The Golden Bears were written off after consecutive hammerings at the hands of Oregon and USC. But the former top-10 team has righted itself against the conference smaller fry, eking out a third straight win last week in Tempe. Defenses have been keying on running back Jahvid Best, and the passing game hasn’t compensated enough. Quarterback Kevin Riley will probably recall the 2007 Cal-OSU game in Strawberry Valley -- as the freshman quarterback of the nation’s No. 2 team, Riley insanely scrambled and was tackled inbounds with no timeouts remaining, his team down three. Time expired before a kick could be tried. Cal’s defense will have to be on the spot if Cal hopes to enact some retribution. Stopping the Rodgerseseses, running back Jacquizz and wide receiver James, has proven impossible this season. The brothers have 20 touchdowns and more than 2,200 yards of offense between them. If they run wild Saturday, the Beavers should win its fifth straight at Cal’s Memorial Stadium.
The Picks -- Rob: Ore. St. | FEI: Ore. St. (LOCK) | S&P+: Ore. St.
Fun fact: Before Florida State defensive coordinator Mickey Andrews landed the final job of his career in 1984, he held the same position at Clemson in the late-1970s. The more you know ...
The big story regarding what was until recently known as the Bowden Bowl (before Bobby's son Tommy was fired last October), has been Andrews' retirement. Florida State is suffering through possibly their worst defensive season since Andrews took the job 25 years ago, and while Clemson's offense is far from dominant, they should find room to get C.J. Spiller rolling. Meanwhile, the more interesting battle could take place when Florida State has the ball. Christian Ponder leads a strong Seminoles passing attack against an equally stout Clemson secondary. Clemson can seize control of the ACC Atlantic by playing spoiler in the Game No. 1 of the Andrews Retirement Tour.
The Picks -- Rob: Fla. St. | FEI: Fla. St. | S&P+: Clemson
The Huskies have had their hearts ripped out two weeks in a row after the fatal stabbing of cornerback Jasper Howard. Against both Rutgers and West Virginia, Connecticut gave up a touchdown on the opening kickoff and a long touchdown late, losing each game 28-24. They statistically dominated the 55 minutes in the middle, which may give them some confidence heading into their toughest test of the season. Cincinnati’s offense hasn’t missed a step after Tony Pike went down. Zach Collaros (9 touchdowns, 1 interception) has been stellar, and of the other undefeated contenders, Cincinnati has been the most consistently in control. This game grabs the Saturday night primetime TVs for the northeast, providing the Bearcats with a significant opportunity to show off. If they struggle, even in a win, it will be all the voters need to keep them out of the discussion at the end of the year.
The Picks -- Rob: Cincy | FEI: Cincy | S&P+: Cincy
From Johnny Rodgers and Eric Crouch to Spencer Tillman and Keith Jackson, for decades the best players in these two magnificent programs saved their biggest plays for this rivalry. While Saturday night's face-off in Lincoln might not have the same stakes as some of those epic battles, both teams still have plenty to play for. If Nebraska wins, they take a giant step toward winning the Big 12 North (especially if Kansas beats Kansas State). Oklahoma, meanwhile, can still make a Jan. 1 bowl despite early-season disappointments (then again, after losses to BYU and Texas in Dallas already this season, maybe the Holiday Bowl in San Diego is sounding like a more attractive option), and they are looking for any possible momentum to build for another title run next season. Beyond any medium-sized stakes, however, isn't it still pretty cool to see these teams on the same field?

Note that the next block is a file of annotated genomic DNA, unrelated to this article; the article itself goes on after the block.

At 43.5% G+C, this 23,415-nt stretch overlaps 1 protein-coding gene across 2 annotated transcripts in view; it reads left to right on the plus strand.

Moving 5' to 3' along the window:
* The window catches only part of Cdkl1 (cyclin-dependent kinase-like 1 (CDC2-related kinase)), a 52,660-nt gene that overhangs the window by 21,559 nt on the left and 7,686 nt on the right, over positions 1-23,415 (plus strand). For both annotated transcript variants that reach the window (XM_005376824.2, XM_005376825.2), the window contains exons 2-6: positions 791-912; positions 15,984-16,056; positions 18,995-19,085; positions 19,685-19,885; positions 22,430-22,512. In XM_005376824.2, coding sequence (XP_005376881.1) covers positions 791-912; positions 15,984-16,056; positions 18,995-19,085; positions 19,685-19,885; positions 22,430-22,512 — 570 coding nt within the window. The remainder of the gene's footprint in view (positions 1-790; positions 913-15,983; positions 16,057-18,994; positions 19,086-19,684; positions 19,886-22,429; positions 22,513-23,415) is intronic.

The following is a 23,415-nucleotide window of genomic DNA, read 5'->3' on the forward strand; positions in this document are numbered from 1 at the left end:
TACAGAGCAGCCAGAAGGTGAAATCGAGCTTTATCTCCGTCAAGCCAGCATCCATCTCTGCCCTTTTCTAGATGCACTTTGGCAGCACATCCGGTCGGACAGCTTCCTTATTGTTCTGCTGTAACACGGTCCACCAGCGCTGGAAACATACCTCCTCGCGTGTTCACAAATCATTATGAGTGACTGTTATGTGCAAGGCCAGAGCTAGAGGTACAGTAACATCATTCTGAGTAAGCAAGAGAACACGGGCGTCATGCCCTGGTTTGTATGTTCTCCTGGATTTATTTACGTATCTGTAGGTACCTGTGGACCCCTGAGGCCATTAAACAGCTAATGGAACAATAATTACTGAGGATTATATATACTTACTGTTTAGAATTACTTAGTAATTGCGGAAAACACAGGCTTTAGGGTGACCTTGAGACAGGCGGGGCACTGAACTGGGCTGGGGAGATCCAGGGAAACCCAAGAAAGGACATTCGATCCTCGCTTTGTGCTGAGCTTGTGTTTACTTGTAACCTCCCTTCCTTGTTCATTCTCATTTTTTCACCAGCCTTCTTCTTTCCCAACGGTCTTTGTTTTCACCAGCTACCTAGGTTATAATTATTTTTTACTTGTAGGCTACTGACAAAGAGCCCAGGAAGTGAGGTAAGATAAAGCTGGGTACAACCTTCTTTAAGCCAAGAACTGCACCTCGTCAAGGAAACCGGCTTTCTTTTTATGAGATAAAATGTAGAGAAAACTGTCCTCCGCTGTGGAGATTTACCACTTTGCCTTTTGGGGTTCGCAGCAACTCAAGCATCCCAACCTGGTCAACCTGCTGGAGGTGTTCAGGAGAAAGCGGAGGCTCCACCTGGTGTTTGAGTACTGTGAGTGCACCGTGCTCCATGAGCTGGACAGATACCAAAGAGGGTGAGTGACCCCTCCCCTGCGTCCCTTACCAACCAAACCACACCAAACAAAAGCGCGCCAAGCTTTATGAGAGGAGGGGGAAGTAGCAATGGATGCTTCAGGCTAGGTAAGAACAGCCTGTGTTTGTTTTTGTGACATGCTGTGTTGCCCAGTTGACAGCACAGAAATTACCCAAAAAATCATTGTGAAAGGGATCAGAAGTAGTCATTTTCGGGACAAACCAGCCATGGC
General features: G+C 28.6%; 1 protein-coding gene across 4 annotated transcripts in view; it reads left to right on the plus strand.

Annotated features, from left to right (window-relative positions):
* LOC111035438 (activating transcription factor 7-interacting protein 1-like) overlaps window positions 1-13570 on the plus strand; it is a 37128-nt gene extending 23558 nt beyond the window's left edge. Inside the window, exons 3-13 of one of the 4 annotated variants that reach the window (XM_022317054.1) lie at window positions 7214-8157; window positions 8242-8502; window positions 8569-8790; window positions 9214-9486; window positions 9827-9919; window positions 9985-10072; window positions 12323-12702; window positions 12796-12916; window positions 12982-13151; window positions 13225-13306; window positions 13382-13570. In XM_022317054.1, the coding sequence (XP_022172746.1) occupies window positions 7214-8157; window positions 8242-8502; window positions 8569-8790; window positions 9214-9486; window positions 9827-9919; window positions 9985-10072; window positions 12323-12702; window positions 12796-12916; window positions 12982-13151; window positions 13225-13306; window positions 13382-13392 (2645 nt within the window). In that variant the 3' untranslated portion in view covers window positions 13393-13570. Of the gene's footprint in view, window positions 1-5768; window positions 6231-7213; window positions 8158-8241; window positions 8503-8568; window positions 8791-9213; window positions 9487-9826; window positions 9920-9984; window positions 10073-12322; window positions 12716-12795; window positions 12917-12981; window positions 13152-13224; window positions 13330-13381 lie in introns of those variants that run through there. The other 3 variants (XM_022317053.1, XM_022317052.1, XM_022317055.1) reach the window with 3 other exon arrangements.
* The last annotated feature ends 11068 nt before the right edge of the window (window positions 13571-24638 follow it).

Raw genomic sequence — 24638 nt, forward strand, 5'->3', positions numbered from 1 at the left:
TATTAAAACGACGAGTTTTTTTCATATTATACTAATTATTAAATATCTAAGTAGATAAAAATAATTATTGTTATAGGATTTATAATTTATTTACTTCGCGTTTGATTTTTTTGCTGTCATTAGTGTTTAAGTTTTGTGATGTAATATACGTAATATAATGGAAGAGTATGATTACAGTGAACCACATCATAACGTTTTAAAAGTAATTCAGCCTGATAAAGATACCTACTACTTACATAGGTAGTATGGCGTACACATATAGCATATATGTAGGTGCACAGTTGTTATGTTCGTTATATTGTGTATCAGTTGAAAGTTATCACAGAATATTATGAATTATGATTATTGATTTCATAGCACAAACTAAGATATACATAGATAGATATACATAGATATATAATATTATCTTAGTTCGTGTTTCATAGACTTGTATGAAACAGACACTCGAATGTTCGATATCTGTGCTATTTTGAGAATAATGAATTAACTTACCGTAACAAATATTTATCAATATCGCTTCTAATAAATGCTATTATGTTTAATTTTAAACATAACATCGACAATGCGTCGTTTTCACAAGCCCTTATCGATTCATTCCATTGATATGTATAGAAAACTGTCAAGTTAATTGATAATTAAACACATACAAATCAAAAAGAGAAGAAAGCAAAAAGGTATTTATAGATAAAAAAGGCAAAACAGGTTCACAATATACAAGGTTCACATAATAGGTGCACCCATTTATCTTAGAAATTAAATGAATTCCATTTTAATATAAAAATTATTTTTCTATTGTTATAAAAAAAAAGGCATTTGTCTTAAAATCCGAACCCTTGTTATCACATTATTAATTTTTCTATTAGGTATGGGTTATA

The Picks -- Rob: Oklahoma | FEI: Nebraska | S&P+: Nebraska
Rob Weintraub: There was much crowing in SEC circles after USC was whacked at Oregon Saturday night in Eugene. Nothing gets a southerner worked up like saying the Pac-10 is better than the King of All Conferences. But for the third straight season, the SEC is quite mediocre. Sure, Florida and Alabama reign at the top, but their difficulties have been well chronicled. Wouldn’t you love to see a spread-off between Urban Meyer’s Gators and Chip Kelly’s Ducks next week on a neutral site? It’s the rest of the SEC that looks more and more average with each kickoff. Auburn has crashed to earth, Ole Miss was never more than OK, South Carolina can’t play offense, Arkansas can’t play defense, and Georgia can’t play either. Tennessee -- Tennessee! -- might be the fourth best SEC team. When Georgia Tech longs for a return to its SEC roots, you know the conference has a problem.
Brian Fremeau: There are seven undefeated teams right now, ranked one through seven in the current BCS standings. That’s more than at this time in each of the last five seasons. In 2004, there were six undefeated teams in the first November BCS standings, and five of them survived unscathed heading into bowl season. From this point through the final BCS standings last year, only three losses were suffered by the BCS top-7 teams and two of those were head-to-head matchups within that group. I used to treat 2004 as a bit of an anomaly -- five undefeated teams, more than two from BCS automatic qualifying conferences -- but I think the growing lack of interconnectivity among top teams may make it more common. I think that problem needs to be addressed before playoff arguments are taken seriously. The 2004 finale is often held up as the poster child for the need for a playoff, but it would have been a nightmare for most playoff proposals, either keeping several conference champions out or not including one or more of the undefeated teams. It’s looking more and more like we’re careening towards the same conclusion in 2009.
Bill Connelly: Well, it was a fun month of flirting with potentially new, fun Heisman candidates. Jahvid Best sure did look good at first, and Jimmy Clausen has had some nice, late-game heroics. Mark Ingram has thrown himself onto the scene, and Tony Pike sure had something going before that injury. And remember the defensive players? Ndamukong Suh had his moments before the Nebraska offense fell apart (because that somehow disqualifies him), and those Eric Berry videos sure were entertaining. But after all the flirtation, and all the open-minded exploration, it appears we are basically right back where we started: Tim Tebow versus Colt McCoy. Ingram still has a chance to crash the party, but I don't think anybody's going to bet too much on that happening.
(* - "Fred Edelstein Lock of the Week")
|Virginia Tech||-12.5||East Carolina||ECU||VT||VT*|
|Ohio State||+3.5||Penn State||Penn St.||Penn St.||Penn St.|
|Oregon State||+7||California||Ore. St.||Ore. St.*||Ore. St.|
|Florida State||+8.5||Clemson||Fla. St.||Fla. St.||Clemson|
("Fred Edelstein Lock of the Week" record in parentheses)
|Last Week||Season Total|
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50 comments, Last at 08 Nov 2009, 11:04am by Eddo